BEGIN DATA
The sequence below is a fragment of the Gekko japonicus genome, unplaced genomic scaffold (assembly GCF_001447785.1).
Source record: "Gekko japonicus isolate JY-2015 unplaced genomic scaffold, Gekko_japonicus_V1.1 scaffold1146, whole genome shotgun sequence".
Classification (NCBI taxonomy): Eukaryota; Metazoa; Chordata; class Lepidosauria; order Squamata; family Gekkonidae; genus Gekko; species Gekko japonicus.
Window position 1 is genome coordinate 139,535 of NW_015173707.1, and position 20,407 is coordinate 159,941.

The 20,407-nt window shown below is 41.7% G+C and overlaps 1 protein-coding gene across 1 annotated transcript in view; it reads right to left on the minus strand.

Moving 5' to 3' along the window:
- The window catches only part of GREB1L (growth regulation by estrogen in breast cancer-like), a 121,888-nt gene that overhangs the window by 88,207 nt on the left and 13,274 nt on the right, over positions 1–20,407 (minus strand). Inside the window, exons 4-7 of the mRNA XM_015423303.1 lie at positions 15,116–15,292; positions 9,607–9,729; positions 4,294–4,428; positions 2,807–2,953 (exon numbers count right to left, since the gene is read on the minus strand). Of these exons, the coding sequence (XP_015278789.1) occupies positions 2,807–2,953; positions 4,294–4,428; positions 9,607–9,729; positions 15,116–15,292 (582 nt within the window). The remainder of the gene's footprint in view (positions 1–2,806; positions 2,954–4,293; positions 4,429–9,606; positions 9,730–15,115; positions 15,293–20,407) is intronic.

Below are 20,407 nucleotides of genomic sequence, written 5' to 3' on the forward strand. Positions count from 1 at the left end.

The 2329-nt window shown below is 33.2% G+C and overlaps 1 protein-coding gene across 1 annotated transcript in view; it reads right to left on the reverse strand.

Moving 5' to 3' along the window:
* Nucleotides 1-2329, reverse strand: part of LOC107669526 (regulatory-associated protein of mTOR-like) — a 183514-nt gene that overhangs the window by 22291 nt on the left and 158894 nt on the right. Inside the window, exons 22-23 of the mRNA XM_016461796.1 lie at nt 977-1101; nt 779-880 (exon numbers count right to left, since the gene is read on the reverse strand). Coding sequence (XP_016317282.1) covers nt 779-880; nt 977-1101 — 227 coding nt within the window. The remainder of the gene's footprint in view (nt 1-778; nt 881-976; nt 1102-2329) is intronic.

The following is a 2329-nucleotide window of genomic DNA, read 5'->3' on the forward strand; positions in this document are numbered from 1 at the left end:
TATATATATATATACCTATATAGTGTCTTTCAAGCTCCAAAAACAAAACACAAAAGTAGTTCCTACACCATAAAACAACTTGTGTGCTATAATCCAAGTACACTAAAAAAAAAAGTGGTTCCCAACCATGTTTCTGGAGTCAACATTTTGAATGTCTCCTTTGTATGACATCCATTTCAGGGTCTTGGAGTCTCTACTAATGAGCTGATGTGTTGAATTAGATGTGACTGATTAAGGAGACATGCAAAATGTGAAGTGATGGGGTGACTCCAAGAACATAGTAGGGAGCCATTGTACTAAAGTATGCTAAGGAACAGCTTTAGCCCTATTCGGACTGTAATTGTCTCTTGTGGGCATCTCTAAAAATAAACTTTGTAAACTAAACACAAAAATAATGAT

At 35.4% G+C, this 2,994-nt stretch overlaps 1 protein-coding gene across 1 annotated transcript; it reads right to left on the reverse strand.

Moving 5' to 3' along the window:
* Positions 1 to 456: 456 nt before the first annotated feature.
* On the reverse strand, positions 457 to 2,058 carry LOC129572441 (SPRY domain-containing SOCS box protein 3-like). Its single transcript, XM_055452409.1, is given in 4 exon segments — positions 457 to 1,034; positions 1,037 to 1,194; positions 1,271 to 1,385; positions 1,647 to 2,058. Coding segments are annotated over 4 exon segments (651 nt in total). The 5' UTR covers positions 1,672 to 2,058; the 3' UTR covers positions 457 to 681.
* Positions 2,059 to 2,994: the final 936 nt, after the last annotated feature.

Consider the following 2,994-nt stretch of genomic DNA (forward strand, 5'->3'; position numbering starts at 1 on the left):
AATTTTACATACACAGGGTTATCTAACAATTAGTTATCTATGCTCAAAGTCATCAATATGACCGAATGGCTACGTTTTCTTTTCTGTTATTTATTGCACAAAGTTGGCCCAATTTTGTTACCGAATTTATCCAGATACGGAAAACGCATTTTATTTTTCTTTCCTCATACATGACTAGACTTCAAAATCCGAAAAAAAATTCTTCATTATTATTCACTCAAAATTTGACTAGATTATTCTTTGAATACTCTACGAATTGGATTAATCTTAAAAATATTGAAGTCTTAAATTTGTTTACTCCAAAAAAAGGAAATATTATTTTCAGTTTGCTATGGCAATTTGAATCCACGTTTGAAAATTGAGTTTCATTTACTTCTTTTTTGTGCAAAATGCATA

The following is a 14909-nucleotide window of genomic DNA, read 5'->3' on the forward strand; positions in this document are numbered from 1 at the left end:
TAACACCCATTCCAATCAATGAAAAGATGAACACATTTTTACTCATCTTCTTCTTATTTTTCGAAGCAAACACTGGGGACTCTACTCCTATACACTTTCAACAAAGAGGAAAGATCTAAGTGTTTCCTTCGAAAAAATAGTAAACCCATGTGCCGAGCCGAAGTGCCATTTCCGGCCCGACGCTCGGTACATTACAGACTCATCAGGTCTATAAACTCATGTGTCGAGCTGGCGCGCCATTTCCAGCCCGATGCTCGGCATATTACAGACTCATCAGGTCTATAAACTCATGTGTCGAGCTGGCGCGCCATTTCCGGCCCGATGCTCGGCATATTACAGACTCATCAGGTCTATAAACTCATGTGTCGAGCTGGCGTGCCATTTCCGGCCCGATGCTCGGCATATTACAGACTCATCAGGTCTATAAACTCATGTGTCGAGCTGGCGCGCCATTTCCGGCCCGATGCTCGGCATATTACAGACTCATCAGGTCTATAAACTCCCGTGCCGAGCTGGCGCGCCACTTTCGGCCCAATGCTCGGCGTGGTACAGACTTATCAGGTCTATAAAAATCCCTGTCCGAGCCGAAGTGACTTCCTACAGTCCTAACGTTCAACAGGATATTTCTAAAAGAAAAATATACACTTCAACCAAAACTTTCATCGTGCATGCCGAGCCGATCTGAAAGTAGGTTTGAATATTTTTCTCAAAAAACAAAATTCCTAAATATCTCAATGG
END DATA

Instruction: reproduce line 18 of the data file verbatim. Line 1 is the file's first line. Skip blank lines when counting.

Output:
* Positions 2,059 to 2,994: the final 936 nt, after the last annotated feature.